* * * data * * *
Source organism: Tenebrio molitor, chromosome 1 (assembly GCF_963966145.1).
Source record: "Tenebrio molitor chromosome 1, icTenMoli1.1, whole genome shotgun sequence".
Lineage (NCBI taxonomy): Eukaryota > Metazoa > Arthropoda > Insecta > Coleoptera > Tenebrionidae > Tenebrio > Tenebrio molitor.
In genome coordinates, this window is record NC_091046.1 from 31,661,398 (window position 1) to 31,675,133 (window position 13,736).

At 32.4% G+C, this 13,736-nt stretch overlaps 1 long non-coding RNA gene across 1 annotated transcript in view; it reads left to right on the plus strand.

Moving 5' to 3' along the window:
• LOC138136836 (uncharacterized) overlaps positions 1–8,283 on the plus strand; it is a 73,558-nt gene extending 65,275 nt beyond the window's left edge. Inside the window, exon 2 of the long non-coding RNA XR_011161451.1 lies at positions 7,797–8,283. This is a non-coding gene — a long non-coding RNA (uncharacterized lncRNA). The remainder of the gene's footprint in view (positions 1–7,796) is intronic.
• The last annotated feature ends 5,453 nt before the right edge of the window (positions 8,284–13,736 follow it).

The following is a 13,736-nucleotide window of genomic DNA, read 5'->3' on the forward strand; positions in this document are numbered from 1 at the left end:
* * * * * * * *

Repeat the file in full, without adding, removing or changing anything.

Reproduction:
Source organism: Tenebrio molitor, chromosome 1 (assembly GCF_963966145.1).
Source record: "Tenebrio molitor chromosome 1, icTenMoli1.1, whole genome shotgun sequence".
Lineage (NCBI taxonomy): Eukaryota > Metazoa > Arthropoda > Insecta > Coleoptera > Tenebrionidae > Tenebrio > Tenebrio molitor.
In genome coordinates, this window is record NC_091046.1 from 31,661,398 (window position 1) to 31,675,133 (window position 13,736).

At 32.4% G+C, this 13,736-nt stretch overlaps 1 long non-coding RNA gene across 1 annotated transcript in view; it reads left to right on the plus strand.

Moving 5' to 3' along the window:
• LOC138136836 (uncharacterized) overlaps positions 1–8,283 on the plus strand; it is a 73,558-nt gene extending 65,275 nt beyond the window's left edge. Inside the window, exon 2 of the long non-coding RNA XR_011161451.1 lies at positions 7,797–8,283. This is a non-coding gene — a long non-coding RNA (uncharacterized lncRNA). The remainder of the gene's footprint in view (positions 1–7,796) is intronic.
• The last annotated feature ends 5,453 nt before the right edge of the window (positions 8,284–13,736 follow it).

The following is a 13,736-nucleotide window of genomic DNA, read 5'->3' on the forward strand; positions in this document are numbered from 1 at the left end: